Struggling with a rapid surge in coronavirus transmissions since 19 February that has seen over 900 people now infected and ten deaths in the country, South Korea is now seeing its air connectivity contract as airlines pull back service similar to what unfolded in China.
Qatar Airways is the latest to implement a “temporary hold and schedule adjustments” to its operations to both South Korea and Iran, but notes this does not apply to its all-cargo services. This is being driven by what it says are “significant operational challenges caused by entry restrictions imposed by certain countries.”
With travel restrictions on recent visitors to these countries, the airline says it is in a logistically challenging position to schedule crew on certain routes, limiting its ability to maintain scheduled operations elsewhere. As a result, the airline will temporarily readjust its services to South Korea and Iran from 26 February.
Flights to and from South Korea to Doha are temporarily adjusted to operate with a smaller aircraft. An A350-900 will replace a B777-300 to meet demand while only passengers with onward connections through Hamad International Airport are accepted for travel from Incheon Airport. For Iran, Qatar Airways’ scheduled passenger frequencies will be on temporary hold, effective from 26 February 2020, for an evaluation period of two weeks up to 14 March 2020.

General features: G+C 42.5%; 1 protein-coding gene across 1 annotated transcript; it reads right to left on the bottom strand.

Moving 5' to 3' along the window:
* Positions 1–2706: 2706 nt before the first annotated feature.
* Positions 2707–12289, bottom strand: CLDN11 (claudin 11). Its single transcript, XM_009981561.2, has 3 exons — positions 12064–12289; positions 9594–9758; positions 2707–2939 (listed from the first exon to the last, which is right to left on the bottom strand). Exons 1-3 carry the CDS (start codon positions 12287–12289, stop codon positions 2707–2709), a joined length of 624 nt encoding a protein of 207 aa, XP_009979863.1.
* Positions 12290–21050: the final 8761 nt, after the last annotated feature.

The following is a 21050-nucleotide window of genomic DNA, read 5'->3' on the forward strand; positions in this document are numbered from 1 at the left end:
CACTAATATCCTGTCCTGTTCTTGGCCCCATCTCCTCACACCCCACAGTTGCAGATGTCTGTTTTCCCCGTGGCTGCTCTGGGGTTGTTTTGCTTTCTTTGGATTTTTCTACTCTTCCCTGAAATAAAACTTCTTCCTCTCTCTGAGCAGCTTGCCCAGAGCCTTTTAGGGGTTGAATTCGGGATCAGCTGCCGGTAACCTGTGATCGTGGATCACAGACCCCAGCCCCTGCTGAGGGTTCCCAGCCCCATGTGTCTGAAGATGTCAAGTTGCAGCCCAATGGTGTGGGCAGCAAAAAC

Among those carriers that have suspended and/or reduced flights to South Korea include: Air New Zealand, Bamboo Airways, Cathay Pacific, Hong Kong Airlines, Japan Airlines, Singapore Airlines, and Thai Airways.
Industry is increasingly being impacted with Korean automaker Hyundai Motors for instance, already reeling from the virus as a result of shortages of auto components caused by production cuts by its suppliers in China. South Korea accounts for approximately 40 per cent of Hyundai’s global production, according to Reuters.
Hyundai announced work stoppage at its Ulsan manufacturing plant in South Korea from 7 February citing the supply chain disruption in China.
Hyundai estimates sales revenue will drop by as much as 45 per cent due to the work stoppage.